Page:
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Mean-field limit of a spatially-extended FitzHugh-Nagumo neural network

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  • We consider a spatially-extended model for a network of interacting FitzHugh-Nagumo neurons without noise, and rigorously establish its mean-field limit towards a nonlocal kinetic equation as the number of neurons goes to infinity. Our approach is based on deterministic methods, and namely on the stability of the solutions of the kinetic equation with respect to their initial data. The main difficulty lies in the adaptation in a deterministic framework of arguments previously introduced for the mean-field limit of stochastic systems of interacting particles with a certain class of locally Lipschitz continuous interaction kernels. This result establishes a rigorous link between the microscopic and mesoscopic scales of observation of the network, which can be further used as an intermediary step to derive macroscopic models. We also propose a numerical scheme for the discretization of the solutions of the kinetic model, based on a particle method, in order to study the dynamics of its solutions, and to compare it with the microscopic model.

    Mathematics Subject Classification: Primary: 92B20, 35Q92, 35B40, 82C22; Secondary: 35A01, 35A02.

    Citation:

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  • Figure 1.  Bistable regime. (A)-(B) Spatio-temporal evolution of the macroscopic function $ V_f $ computed from the solution $ f $ of the kinetic equation (5) with $ \tau = 0 $, and different values of the parameter $ \varepsilon $, fixed at (A) $ 10^{-1} $, (B) $ 10^{-3} $. (C) Profile of the macroscopic function $ V_f(t, \cdot) $ at different fixed times, computed with $ \varepsilon = 10^{-3} $ and with $ \tau = 0 $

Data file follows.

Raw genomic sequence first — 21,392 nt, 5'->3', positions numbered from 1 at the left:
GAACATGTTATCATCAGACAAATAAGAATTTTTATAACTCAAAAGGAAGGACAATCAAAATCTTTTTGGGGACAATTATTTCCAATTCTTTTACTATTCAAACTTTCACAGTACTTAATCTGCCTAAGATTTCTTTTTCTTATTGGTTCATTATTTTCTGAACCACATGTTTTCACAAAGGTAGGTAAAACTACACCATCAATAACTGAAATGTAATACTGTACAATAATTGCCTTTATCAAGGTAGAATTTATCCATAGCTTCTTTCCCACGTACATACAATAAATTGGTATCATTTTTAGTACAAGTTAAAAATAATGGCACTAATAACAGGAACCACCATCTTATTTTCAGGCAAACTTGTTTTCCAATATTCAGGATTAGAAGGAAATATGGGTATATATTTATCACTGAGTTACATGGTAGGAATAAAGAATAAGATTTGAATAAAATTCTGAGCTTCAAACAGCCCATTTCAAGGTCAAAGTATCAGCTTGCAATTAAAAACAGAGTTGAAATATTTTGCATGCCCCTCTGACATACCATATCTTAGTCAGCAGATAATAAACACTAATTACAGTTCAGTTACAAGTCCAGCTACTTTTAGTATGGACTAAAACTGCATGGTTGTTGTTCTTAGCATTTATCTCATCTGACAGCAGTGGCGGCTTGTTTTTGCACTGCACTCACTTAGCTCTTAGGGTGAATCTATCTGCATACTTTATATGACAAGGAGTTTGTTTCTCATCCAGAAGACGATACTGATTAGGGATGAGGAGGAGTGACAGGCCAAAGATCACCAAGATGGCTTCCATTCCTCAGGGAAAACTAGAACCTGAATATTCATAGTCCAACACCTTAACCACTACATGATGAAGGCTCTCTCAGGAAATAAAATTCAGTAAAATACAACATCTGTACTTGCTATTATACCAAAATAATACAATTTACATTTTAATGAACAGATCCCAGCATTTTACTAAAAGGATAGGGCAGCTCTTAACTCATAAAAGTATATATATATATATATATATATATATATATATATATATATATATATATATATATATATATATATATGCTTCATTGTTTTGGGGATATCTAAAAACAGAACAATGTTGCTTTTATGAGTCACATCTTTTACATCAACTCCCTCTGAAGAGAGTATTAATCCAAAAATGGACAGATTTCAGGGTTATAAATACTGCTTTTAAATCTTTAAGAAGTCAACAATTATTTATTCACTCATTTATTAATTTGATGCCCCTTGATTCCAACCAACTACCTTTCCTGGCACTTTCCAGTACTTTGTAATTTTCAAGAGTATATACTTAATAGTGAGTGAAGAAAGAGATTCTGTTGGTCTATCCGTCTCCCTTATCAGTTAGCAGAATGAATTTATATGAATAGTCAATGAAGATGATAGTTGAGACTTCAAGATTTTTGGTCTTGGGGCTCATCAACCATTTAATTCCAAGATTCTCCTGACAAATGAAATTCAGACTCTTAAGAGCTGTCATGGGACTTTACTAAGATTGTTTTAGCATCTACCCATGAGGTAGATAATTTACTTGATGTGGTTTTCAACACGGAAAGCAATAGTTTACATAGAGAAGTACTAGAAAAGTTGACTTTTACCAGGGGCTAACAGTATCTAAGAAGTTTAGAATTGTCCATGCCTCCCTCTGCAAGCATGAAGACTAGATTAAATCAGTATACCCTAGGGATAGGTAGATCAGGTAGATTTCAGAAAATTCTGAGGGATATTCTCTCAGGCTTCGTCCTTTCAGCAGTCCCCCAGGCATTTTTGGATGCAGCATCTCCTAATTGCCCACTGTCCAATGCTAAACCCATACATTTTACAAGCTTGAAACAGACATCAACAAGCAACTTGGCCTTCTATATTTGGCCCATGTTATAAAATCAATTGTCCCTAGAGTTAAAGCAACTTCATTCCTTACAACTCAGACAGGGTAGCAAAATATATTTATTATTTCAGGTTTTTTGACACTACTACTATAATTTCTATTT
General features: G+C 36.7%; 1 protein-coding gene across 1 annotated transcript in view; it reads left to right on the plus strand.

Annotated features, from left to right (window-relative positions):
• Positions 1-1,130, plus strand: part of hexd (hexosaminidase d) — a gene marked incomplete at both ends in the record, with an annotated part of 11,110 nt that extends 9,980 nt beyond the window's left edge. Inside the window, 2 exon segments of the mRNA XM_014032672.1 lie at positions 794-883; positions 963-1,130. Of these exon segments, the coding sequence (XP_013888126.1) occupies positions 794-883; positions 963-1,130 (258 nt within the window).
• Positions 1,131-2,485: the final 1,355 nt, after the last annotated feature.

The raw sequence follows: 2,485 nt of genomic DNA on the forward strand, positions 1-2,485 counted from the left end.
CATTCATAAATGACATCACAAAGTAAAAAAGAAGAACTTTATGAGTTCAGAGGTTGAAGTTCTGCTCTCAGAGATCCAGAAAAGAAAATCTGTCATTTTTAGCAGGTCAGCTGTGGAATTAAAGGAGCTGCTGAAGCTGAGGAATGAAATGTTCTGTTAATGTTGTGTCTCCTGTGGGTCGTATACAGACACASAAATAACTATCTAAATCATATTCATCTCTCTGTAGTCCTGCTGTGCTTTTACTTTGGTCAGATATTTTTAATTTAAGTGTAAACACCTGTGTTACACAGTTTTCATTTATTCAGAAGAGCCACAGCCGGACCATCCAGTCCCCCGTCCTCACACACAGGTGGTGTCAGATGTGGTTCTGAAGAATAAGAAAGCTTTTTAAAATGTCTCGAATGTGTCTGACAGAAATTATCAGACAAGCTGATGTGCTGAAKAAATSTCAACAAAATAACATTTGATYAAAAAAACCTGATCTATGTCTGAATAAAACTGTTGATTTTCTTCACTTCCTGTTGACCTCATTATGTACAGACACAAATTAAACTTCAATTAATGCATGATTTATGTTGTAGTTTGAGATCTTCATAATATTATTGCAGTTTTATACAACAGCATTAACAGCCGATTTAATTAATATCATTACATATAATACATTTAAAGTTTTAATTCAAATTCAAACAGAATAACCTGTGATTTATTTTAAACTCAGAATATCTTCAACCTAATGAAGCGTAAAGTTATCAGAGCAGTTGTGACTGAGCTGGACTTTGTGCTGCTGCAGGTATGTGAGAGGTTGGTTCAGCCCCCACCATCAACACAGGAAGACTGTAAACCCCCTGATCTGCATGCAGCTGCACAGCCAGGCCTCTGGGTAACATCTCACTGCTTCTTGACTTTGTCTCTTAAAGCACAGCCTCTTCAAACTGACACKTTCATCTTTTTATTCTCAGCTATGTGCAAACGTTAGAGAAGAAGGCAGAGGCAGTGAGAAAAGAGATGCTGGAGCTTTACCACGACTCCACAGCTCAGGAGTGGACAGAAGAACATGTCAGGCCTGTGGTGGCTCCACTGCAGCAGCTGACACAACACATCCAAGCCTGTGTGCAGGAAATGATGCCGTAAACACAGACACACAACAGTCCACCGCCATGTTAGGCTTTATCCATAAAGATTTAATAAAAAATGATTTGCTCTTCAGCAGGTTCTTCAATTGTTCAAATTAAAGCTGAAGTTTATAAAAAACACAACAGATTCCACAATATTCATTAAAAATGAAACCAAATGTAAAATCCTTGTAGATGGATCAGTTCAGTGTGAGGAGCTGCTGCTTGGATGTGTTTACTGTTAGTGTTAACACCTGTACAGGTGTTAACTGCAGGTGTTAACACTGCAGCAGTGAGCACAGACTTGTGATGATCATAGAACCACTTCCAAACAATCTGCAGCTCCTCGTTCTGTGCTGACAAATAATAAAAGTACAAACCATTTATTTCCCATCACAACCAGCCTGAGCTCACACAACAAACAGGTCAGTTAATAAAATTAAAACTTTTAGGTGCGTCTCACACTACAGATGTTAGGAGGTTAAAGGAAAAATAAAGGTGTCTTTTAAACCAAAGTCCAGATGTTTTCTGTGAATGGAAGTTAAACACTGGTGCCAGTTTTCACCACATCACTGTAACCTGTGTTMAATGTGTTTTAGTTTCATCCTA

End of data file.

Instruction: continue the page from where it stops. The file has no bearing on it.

Figure 2.  Bistable regime. Numerical approximation of the density function $ f $ solution of the kinetic equation (5) at fixed time (A) $ t = 0 $, (B) $ t = 75 $ and (C) $ t = 150 $, computed with the parameters $ \varepsilon = 10^{-3} $ and $ \tau = 0 $

    Figure 3.  Oscillatory regime. (A)-(B)-(C) Spatio-temporal evolution of the macroscopic function $ V_f $ computed from the solution $ f $ of the kinetic equation (5) with three different values of the parameter $ \varepsilon $, fixed at (A) $ \varepsilon = 10^{-1} $, (B) $ \varepsilon = 10^{-3} $ and (C) $ \varepsilon = 10^{-5} $. (D)-(E) Profile of the macroscopic function $ V_f(t, \cdot) $ computed with $ \varepsilon = 10^{-5} $ at time $ t = 60 $ and $ t = 400 $ respectively. (F) Trajectory in the phase space $ (v, w) $ of the couple $ (V_f, W_f) $ at fixed position $ \mathbf{x} = 0.2 $ between times $ 0 $ and $ t = 400 $ computed with $ \varepsilon = 10^{-5} $. The other parameters are fixed at $ a = -0.25 $, $ b = 3 $, and $ \tau = 0.02 $

    Figure 4.  Excitable regime. (A) Spatio-temporal evolution of the macroscopic function $ V_f $ computed from the solution $ f $ of the kinetic equation (5) with $ \varepsilon = 10^{-5} $. (B) Corresponding profile of the macroscopic function $ V_f(t, \cdot) $ computed at different times. (C) Trajectory in the phase space $ (v, w) $ of the couple $ (V_f, W_f) $ at fixed position $ \mathbf{x} = 0.2 $ between times $ 0 $ and $ t = 1000 $ computed with $ \varepsilon = 10^{-5} $. The other parameters are fixed at $ a = 0 $, $ b = 7 $, and $ \tau = 0.002 $

    Figure 5.  Profile of the macroscopic function $ V_f $ computed from the solution $ f $ of the kinetic equation (5) with $ \varepsilon = 10^{-4} $, and with the points $ ( \mathbf{x}_i, v_i)_{1\leq i \leq n} $ from the solution of the FHN system (3), at fixed time $ t = 225 $. The other parameters are the same as in Figure 3

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